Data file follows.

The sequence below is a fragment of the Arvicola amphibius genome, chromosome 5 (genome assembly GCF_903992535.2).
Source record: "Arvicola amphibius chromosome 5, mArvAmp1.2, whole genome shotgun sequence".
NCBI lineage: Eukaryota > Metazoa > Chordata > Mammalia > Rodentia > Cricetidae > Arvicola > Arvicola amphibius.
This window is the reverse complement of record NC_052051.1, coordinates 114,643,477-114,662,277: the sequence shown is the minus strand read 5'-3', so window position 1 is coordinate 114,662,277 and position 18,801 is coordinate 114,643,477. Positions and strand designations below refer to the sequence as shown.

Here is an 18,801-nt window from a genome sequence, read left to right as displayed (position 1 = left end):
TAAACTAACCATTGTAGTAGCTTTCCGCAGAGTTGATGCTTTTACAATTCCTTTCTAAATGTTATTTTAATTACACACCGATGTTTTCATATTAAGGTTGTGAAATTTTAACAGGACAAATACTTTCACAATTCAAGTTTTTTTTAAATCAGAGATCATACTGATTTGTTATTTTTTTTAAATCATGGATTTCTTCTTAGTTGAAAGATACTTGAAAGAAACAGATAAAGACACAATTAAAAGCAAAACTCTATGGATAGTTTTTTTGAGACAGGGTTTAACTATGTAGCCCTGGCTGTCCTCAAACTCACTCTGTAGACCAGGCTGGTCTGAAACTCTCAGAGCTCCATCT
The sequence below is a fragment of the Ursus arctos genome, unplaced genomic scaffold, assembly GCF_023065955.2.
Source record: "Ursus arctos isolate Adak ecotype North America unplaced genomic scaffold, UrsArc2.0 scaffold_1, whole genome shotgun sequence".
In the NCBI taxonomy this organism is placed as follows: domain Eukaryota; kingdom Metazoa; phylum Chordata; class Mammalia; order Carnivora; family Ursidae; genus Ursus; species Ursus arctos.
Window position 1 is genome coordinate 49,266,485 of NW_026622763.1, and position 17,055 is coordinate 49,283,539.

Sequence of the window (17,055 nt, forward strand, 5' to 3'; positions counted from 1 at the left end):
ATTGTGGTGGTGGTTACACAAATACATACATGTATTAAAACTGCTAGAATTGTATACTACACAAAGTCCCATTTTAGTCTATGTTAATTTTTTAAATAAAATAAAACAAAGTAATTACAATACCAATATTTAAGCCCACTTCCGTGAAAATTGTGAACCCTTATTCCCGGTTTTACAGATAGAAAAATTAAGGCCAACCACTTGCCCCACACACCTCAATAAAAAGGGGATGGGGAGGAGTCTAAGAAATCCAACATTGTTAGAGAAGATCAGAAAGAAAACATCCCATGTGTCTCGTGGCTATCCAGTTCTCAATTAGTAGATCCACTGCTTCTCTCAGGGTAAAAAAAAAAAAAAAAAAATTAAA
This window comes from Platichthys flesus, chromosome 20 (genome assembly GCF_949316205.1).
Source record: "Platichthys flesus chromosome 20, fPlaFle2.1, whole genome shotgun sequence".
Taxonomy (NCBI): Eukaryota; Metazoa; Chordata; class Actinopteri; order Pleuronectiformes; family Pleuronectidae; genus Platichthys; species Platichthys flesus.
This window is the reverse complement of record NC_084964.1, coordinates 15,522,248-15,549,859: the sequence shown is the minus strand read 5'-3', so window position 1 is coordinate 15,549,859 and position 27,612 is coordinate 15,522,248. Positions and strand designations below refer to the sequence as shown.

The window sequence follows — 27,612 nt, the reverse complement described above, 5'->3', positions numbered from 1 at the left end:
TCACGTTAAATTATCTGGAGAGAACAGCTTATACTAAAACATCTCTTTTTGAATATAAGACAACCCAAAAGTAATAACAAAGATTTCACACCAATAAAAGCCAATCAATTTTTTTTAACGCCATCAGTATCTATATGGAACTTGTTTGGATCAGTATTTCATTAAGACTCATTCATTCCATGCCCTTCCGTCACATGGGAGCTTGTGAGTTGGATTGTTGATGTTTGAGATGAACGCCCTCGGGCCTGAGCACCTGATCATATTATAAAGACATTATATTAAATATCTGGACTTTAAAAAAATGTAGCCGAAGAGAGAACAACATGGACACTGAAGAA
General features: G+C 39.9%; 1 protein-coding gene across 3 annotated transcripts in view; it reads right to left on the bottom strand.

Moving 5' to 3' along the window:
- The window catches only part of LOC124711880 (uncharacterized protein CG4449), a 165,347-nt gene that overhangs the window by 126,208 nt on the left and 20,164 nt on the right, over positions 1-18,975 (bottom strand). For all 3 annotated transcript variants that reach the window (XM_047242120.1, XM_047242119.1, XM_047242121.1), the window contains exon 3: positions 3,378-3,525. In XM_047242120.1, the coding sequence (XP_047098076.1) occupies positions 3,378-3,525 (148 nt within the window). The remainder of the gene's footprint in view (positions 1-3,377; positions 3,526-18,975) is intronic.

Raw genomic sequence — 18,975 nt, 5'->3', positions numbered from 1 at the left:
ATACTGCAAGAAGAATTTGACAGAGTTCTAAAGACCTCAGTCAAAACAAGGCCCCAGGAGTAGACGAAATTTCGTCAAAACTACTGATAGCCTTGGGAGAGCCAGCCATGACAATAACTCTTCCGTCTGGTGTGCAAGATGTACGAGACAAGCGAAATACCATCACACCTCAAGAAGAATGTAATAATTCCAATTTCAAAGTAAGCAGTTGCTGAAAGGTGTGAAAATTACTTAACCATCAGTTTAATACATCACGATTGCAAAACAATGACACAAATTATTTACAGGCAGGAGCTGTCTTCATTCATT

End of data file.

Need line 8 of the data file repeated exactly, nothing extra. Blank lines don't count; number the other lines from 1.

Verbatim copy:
Source record: "Ursus arctos isolate Adak ecotype North America unplaced genomic scaffold, UrsArc2.0 scaffold_1, whole genome shotgun sequence".